Candidate: Edith M. Fisher
of: Doctor of Philosophy
Title: The Social Construction of Rape Research: Exploring Epistemologies and Evaluating Methods
Tuesday, May 18, 2004 1:00-3:00 p.m.
The most widely known national study of rape found that one in four college-age women has been the victim of rape or attempted rape. Conservative writers have criticized that study for overestimating the possible prevalence of rape in the U.S. My research uses more sensitive instruments and administration techniques seeking to estimate the prevalence of rape in the lives of women at a large midwestern public university. I address question about the validity of previous rape research and compare methods of collecting sexual violence information by questionnaire (322 mailed surveys and 300 interview-administered surveys). Additional interviews with 62 of the participating using nine sexually explicit vignettes explore the meanings that women place on sexual violence terminology used in rape research. I find a significantly higher prevalence of rape than earlier research indicates, and similar prevalence of rape research. I find a significantly higher prevalence of rape than earlier research indicates, and similar prevalence rates of attempted rape, especially incidents in which the victim is voluntarily intoxicated at the time. When conceptualizing rape abstractly, women exhibit relatively high degrees of definitional clarity and consensus; however, when asked to assess concrete examples, these levels of clarity and consensus diminish dramatically. I discuss the implications of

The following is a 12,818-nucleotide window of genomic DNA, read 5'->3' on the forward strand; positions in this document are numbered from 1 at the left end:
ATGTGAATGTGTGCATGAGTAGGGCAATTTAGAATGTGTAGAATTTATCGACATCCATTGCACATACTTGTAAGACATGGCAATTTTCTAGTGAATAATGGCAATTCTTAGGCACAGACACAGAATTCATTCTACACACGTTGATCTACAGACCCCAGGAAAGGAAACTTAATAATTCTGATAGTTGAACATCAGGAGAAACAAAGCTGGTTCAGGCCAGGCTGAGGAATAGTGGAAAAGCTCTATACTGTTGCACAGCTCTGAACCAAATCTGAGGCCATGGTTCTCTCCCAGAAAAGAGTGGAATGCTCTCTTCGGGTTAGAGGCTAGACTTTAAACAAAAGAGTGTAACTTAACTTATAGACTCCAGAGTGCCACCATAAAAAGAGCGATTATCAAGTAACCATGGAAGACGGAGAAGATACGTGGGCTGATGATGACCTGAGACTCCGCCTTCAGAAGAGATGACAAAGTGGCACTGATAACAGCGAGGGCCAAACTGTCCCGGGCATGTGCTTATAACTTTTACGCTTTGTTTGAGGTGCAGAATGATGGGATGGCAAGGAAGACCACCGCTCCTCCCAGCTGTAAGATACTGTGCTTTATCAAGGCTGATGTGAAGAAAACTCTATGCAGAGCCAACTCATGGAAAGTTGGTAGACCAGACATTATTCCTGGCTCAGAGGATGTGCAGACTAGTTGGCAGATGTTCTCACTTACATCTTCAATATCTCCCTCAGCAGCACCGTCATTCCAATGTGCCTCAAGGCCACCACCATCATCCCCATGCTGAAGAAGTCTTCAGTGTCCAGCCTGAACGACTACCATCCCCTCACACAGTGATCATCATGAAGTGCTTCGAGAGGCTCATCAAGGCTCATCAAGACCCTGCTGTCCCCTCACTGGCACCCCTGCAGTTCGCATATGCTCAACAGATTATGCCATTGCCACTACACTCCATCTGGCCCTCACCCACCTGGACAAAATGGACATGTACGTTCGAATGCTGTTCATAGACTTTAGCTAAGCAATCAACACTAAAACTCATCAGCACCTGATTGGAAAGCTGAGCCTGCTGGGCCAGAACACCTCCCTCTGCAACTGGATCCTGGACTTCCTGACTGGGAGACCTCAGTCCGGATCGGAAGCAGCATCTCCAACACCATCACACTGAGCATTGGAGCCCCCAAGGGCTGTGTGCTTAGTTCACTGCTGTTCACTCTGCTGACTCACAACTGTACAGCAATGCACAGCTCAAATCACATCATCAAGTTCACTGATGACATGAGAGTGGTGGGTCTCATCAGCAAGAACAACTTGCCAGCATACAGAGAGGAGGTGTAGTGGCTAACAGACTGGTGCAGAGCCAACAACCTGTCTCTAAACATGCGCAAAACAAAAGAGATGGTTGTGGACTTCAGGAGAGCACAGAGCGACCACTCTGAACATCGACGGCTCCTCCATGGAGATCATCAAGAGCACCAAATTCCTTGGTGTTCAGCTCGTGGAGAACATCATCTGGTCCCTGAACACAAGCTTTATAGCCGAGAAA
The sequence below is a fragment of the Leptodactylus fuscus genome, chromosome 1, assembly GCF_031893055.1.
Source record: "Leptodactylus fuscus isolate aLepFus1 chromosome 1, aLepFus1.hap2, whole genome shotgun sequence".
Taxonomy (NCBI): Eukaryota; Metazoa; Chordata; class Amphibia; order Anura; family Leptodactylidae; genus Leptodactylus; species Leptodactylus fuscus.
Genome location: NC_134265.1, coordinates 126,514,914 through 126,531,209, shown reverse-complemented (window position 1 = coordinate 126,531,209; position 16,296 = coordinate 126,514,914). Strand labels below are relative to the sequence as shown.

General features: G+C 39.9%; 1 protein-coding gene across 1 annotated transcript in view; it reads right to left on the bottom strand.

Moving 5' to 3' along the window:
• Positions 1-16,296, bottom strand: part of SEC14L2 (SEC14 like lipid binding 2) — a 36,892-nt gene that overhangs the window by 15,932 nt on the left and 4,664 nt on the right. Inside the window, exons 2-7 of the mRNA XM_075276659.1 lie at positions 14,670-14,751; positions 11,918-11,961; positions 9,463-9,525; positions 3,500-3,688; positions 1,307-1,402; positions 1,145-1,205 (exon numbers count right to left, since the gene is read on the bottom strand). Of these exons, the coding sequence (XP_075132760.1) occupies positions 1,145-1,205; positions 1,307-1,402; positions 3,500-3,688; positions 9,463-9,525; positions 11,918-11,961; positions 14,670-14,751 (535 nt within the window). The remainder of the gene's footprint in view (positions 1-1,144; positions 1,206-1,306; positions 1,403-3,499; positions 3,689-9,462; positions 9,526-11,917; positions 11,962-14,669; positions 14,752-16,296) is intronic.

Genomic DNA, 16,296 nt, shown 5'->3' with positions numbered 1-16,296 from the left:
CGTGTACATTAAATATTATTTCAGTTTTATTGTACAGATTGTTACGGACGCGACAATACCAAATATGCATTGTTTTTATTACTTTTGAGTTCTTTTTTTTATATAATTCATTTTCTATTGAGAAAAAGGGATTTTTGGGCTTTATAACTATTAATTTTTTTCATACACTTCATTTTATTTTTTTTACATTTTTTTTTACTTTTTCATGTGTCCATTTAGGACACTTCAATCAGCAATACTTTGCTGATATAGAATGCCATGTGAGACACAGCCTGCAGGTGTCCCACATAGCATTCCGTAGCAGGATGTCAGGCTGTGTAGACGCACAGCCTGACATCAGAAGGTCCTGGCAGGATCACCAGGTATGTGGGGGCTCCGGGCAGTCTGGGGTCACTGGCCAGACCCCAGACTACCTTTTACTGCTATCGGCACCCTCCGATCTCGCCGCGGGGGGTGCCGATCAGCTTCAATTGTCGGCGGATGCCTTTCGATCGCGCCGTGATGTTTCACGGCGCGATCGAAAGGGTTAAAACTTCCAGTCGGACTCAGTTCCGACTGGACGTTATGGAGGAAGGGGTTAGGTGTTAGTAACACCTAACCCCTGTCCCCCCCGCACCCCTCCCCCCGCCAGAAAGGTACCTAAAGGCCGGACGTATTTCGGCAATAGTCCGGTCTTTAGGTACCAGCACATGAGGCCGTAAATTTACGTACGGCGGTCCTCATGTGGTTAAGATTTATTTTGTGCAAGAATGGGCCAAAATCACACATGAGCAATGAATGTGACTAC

these findings for policy development, future research, and for our understanding of rape and its impact on our selves, our relationships, and our society.
Dr. David Hartmann, Chair
Dr. Paula Brush
Dr. Rachel Whaley
Dr. Joetta Carr
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